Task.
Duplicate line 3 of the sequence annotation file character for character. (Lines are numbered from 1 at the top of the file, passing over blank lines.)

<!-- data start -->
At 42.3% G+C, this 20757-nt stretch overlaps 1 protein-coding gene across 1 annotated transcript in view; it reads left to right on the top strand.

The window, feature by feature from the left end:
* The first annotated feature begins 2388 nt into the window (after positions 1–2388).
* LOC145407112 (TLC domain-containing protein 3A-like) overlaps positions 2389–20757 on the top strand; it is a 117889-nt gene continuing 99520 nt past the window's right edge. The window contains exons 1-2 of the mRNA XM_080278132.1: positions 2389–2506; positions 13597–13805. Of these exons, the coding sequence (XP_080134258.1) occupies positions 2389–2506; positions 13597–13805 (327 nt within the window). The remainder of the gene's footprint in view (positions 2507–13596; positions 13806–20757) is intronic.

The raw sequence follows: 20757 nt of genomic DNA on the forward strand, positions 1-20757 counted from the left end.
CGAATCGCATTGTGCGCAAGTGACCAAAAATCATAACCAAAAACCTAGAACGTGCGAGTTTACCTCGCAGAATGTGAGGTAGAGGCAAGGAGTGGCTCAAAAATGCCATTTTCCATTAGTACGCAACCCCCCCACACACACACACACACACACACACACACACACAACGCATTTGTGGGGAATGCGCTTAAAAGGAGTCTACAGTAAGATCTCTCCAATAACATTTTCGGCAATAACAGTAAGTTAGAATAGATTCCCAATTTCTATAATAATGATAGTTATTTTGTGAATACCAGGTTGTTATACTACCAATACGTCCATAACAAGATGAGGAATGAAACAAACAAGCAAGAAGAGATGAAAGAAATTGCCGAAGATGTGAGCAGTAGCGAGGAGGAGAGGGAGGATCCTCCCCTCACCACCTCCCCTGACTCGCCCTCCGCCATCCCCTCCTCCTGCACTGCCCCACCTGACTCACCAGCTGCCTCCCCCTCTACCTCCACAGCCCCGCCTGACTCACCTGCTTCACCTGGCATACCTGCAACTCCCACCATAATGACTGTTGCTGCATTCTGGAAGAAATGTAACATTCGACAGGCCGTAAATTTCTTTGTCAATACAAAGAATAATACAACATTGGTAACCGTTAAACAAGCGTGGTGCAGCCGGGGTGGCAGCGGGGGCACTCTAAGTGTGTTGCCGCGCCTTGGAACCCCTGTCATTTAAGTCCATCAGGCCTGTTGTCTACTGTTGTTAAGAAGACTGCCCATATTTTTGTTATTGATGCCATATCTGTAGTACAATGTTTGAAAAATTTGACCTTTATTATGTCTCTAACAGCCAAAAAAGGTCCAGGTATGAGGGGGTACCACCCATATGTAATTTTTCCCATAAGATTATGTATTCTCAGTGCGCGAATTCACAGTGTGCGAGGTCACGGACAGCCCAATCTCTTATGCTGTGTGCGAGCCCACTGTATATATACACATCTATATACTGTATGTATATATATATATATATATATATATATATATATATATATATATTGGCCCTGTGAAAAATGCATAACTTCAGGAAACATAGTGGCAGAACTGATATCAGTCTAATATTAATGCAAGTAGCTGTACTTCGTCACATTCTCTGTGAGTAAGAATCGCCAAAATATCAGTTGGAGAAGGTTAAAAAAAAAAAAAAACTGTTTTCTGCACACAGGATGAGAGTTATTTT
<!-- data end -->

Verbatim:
* The first annotated feature begins 2388 nt into the window (after positions 1–2388).